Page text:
refract

[ ri-frakt ]
/ rɪˈfrækt /

verb (used with object)

to subject to refraction.
to determine the refractive condition of (an eye).

Nearby words

  1. reformer,
  2. reforming,
  3. reformism,
  4. reformist,
  5. reformulate,
  6. refractile,
  7. refracting telescope,
  8. refraction,
  9. refractionist,
  10. refractive

Origin of refract

1605–15; < Latin refrāctus, past participle of refringere to break, force back, equivalent to re- re- + frac- (variant stem of frangere to break) + -tus past participle suffix

Related forms
Dictionary.com Unabridged Based on the Random House Unabridged Dictionary, © Random House, Inc. 2019

Examples from the Web for refract


British Dictionary definitions for refract

refract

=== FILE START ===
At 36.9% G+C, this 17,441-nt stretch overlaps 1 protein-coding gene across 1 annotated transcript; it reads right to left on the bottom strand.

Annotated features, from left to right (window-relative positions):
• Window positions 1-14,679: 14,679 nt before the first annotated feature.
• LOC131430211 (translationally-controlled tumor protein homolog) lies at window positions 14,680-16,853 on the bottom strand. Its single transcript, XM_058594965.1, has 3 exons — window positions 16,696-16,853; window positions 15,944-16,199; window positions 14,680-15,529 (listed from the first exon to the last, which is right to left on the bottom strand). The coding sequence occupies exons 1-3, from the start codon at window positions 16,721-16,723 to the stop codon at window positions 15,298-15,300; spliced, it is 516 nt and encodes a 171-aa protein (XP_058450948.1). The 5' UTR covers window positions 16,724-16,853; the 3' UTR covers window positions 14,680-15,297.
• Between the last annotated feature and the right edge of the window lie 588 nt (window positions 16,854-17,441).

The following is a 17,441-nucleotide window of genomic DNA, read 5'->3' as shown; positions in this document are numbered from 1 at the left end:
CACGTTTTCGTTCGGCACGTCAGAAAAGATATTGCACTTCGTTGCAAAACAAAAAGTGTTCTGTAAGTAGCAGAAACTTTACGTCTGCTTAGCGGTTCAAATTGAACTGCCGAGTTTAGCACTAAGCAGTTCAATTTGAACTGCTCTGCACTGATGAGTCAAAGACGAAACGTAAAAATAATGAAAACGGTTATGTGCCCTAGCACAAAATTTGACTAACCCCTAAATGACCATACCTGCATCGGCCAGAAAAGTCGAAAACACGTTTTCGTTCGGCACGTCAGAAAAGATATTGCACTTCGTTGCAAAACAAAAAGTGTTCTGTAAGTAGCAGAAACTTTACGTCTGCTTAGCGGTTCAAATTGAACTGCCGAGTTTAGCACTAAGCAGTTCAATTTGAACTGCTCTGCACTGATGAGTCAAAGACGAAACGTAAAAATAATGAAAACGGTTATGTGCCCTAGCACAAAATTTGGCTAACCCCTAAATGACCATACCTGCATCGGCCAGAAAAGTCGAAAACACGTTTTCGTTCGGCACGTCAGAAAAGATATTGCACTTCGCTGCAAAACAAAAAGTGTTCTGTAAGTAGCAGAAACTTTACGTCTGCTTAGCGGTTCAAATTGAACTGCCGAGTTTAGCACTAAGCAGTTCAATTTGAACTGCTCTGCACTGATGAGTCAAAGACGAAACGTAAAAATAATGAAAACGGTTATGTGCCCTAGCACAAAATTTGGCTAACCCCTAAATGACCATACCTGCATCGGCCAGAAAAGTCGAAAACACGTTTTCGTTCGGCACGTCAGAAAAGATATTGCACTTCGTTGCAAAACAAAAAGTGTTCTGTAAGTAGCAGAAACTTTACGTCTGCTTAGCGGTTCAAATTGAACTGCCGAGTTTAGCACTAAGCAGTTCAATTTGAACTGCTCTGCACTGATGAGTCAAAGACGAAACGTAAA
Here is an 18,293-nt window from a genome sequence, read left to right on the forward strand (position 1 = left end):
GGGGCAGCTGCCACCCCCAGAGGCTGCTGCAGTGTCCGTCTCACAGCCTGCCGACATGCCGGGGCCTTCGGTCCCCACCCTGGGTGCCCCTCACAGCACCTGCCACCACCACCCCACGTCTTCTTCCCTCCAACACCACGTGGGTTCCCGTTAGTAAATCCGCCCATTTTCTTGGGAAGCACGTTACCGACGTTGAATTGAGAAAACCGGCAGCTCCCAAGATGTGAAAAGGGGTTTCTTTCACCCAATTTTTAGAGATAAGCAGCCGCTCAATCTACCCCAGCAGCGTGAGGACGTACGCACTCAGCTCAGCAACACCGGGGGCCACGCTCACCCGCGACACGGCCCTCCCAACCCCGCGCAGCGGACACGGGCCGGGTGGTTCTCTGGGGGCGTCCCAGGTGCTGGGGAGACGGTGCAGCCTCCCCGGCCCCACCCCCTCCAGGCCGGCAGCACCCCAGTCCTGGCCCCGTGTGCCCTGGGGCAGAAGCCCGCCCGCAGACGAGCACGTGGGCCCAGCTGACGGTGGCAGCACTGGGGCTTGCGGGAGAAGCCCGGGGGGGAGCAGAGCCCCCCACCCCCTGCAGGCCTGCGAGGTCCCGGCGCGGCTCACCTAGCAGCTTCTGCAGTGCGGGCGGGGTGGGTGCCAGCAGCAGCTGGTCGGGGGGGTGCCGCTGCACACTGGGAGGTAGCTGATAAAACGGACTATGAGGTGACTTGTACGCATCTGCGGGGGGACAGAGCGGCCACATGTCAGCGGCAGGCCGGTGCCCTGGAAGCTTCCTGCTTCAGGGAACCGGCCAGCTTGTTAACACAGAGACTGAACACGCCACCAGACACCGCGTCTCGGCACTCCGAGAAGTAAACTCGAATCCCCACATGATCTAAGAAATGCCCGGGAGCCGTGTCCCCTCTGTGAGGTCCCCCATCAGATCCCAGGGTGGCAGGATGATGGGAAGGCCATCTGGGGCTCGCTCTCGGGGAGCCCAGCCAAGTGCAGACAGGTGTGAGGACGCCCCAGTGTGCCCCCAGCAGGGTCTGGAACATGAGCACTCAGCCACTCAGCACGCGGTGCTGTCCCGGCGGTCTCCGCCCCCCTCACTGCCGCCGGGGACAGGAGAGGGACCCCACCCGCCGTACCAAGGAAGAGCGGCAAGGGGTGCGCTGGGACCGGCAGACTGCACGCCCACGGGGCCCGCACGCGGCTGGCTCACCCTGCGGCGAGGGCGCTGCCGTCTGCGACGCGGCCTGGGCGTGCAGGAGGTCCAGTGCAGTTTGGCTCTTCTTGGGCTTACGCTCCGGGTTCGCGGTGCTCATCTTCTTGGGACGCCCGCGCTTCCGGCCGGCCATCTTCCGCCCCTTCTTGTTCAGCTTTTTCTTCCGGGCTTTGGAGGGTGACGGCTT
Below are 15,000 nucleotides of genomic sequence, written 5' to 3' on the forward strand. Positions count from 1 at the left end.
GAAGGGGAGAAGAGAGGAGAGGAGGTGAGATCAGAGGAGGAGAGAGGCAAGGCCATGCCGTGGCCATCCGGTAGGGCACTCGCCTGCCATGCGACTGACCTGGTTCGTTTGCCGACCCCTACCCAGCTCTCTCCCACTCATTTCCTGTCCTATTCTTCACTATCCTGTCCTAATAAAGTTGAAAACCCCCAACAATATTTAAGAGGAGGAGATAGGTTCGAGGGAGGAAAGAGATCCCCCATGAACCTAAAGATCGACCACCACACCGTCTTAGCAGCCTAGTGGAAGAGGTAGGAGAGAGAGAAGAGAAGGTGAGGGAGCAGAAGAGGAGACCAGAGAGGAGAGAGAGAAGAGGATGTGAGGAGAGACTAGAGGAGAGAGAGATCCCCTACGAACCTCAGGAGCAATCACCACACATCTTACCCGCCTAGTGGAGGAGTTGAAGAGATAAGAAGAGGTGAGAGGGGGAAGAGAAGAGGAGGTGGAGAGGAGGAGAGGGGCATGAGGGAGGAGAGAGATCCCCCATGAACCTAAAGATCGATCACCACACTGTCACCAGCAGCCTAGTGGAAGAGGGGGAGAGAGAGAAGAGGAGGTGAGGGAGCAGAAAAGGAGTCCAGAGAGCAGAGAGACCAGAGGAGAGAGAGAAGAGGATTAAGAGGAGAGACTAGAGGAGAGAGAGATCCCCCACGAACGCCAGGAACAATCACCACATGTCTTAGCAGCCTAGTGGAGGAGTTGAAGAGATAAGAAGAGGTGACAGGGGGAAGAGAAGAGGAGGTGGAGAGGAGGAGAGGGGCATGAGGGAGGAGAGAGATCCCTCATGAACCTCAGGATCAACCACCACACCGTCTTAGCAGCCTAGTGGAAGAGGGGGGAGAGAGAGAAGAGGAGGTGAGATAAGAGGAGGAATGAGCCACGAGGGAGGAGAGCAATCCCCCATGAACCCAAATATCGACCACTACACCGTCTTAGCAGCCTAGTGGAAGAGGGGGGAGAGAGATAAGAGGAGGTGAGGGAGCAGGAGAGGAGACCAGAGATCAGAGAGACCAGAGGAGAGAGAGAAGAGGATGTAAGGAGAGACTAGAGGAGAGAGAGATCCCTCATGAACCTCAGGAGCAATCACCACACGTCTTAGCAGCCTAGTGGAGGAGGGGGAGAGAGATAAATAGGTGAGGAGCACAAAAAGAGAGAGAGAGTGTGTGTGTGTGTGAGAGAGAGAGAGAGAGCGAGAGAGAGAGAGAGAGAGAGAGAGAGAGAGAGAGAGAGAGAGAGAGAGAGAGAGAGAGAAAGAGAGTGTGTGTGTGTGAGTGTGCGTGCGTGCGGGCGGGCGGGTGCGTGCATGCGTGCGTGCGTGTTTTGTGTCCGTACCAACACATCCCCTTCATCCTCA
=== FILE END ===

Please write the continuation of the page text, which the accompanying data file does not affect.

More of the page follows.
/ (rɪˈfrækt) /

verb (tr)

to cause to undergo refraction
to measure the refractive capabilities of (the eye, a lens, etc)
Derived Formsrefractable, adjective

Word Origin for refract

C17: from Latin refractus broken up, from refringere, from re- + frangere to break

Collins English Dictionary - Complete & Unabridged 2012 Digital Edition © William Collins Sons & Co. Ltd. 1979, 1986 © HarperCollins Publishers 1998, 2000, 2003, 2005, 2006, 2007, 2009, 2012

Word Origin and History for refract

refract

v.

"to bend" (light, sound, heat, etc.), 1610s, back-formation from refraction, and in part from Latin refractus, past participle of refringere. Related: Refracted; refracting.

Online Etymology Dictionary, © 2010 Douglas Harper

Medicine definitions for refract

refract

[ rĭ-frăkt ]

v.

To deflect something, especially light, from a straight path by refraction.
To determine the refraction of an eye or a lens.

The American Heritage® Stedman's Medical Dictionary Copyright © 2002, 2001, 1995 by Houghton Mifflin Company. Published by Houghton Mifflin Company.